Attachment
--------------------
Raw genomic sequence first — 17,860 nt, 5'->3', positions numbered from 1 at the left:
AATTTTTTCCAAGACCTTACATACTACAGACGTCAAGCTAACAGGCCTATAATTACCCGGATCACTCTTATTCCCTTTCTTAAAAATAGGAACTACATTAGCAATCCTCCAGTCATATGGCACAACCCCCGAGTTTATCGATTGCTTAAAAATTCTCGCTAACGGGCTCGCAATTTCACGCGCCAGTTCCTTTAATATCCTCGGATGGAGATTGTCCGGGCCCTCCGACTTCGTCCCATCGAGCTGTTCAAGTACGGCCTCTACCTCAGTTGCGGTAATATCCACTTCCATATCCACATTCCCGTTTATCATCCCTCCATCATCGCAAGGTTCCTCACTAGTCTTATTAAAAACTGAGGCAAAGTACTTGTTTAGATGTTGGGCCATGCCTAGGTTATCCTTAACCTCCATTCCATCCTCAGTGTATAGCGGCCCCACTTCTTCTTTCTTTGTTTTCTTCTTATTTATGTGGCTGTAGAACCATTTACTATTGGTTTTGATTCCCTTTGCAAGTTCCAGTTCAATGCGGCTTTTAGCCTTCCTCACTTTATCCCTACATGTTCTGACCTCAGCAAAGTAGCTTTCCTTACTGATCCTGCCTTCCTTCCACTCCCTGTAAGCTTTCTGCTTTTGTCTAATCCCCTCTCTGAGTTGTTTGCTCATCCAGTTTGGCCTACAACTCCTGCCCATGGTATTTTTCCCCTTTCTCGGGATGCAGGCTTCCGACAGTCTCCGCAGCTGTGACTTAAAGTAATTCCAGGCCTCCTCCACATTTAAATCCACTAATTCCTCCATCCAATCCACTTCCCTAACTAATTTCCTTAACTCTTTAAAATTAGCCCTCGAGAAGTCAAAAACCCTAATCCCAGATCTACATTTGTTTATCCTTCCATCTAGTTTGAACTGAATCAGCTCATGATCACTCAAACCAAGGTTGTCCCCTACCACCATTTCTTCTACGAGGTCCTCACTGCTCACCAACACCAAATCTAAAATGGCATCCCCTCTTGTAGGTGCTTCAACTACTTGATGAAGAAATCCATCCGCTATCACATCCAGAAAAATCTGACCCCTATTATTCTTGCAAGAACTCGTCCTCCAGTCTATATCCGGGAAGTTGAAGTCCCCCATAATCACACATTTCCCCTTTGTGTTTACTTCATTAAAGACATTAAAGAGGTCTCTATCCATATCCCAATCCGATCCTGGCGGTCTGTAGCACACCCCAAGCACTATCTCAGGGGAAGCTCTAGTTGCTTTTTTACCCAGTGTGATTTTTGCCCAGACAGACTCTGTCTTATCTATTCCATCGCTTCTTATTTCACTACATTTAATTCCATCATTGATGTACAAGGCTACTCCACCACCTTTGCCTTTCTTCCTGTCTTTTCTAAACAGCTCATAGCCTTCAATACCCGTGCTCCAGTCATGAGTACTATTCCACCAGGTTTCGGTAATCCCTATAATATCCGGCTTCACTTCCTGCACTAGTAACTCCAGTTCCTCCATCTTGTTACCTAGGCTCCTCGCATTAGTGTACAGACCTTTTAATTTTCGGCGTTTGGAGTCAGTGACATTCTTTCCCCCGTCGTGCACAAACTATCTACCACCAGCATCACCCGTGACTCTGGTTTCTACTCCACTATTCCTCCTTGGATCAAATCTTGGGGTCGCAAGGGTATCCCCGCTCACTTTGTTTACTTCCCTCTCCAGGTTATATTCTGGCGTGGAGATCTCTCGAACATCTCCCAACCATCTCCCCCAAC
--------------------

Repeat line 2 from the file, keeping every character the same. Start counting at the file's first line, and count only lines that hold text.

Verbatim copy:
AATTTTTTCCAAGACCTTACATACTACAGACGTCAAGCTAACAGGCCTATAATTACCCGGATCACTCTTATTCCCTTTCTTAAAAATAGGAACTACATTAGCAATCCTCCAGTCATATGGCACAACCCCCGAGTTTATCGATTGCTTAAAAATTCTCGCTAACGGGCTCGCAATTTCACGCGCCAGTTCCTTTAATATCCTCGGATGGAGATTGTCCGGGCCCTCCGACTTCGTCCCATCGAGCTGTTCAAGTACGGCCTCTACCTCAGTTGCGGTAATATCCACTTCCATATCCACATTCCCGTTTATCATCCCTCCATCATCGCAAGGTTCCTCACTAGTCTTATTAAAAACTGAGGCAAAGTACTTGTTTAGATGTTGGGCCATGCCTAGGTTATCCTTAACCTCCATTCCATCCTCAGTGTATAGCGGCCCCACTTCTTCTTTCTTTGTTTTCTTCTTATTTATGTGGCTGTAGAACCATTTACTATTGGTTTTGATTCCCTTTGCAAGTTCCAGTTCAATGCGGCTTTTAGCCTTCCTCACTTTATCCCTACATGTTCTGACCTCAGCAAAGTAGCTTTCCTTACTGATCCTGCCTTCCTTCCACTCCCTGTAAGCTTTCTGCTTTTGTCTAATCCCCTCTCTGAGTTGTTTGCTCATCCAGTTTGGCCTACAACTCCTGCCCATGGTATTTTTCCCCTTTCTCGGGATGCAGGCTTCCGACAGTCTCCGCAGCTGTGACTTAAAGTAATTCCAGGCCTCCTCCACATTTAAATCCACTAATTCCTCCATCCAATCCACTTCCCTAACTAATTTCCTTAACTCTTTAAAATTAGCCCTCGAGAAGTCAAAAACCCTAATCCCAGATCTACATTTGTTTATCCTTCCATCTAGTTTGAACTGAATCAGCTCATGATCACTCAAACCAAGGTTGTCCCCTACCACCATTTCTTCTACGAGGTCCTCACTGCTCACCAACACCAAATCTAAAATGGCATCCCCTCTTGTAGGTGCTTCAACTACTTGATGAAGAAATCCATCCGCTATCACATCCAGAAAAATCTGACCCCTATTATTCTTGCAAGAACTCGTCCTCCAGTCTATATCCGGGAAGTTGAAGTCCCCCATAATCACACATTTCCCCTTTGTGTTTACTTCATTAAAGACATTAAAGAGGTCTCTATCCATATCCCAATCCGATCCTGGCGGTCTGTAGCACACCCCAAGCACTATCTCAGGGGAAGCTCTAGTTGCTTTTTTACCCAGTGTGATTTTTGCCCAGACAGACTCTGTCTTATCTATTCCATCGCTTCTTATTTCACTACATTTAATTCCATCATTGATGTACAAGGCTACTCCACCACCTTTGCCTTTCTTCCTGTCTTTTCTAAACAGCTCATAGCCTTCAATACCCGTGCTCCAGTCATGAGTACTATTCCACCAGGTTTCGGTAATCCCTATAATATCCGGCTTCACTTCCTGCACTAGTAACTCCAGTTCCTCCATCTTGTTACCTAGGCTCCTCGCATTAGTGTACAGACCTTTTAATTTTCGGCGTTTGGAGTCAGTGACATTCTTTCCCCCGTCGTGCACAAACTATCTACCACCAGCATCACCCGTGACTCTGGTTTCTACTCCACTATTCCTCCTTGGATCAAATCTTGGGGTCGCAAGGGTATCCCCGCTCACTTTGTTTACTTCCCTCTCCAGGTTATATTCTGGCGTGGAGATCTCTCGAACATCTCCCAACCATCTCCCCCAAC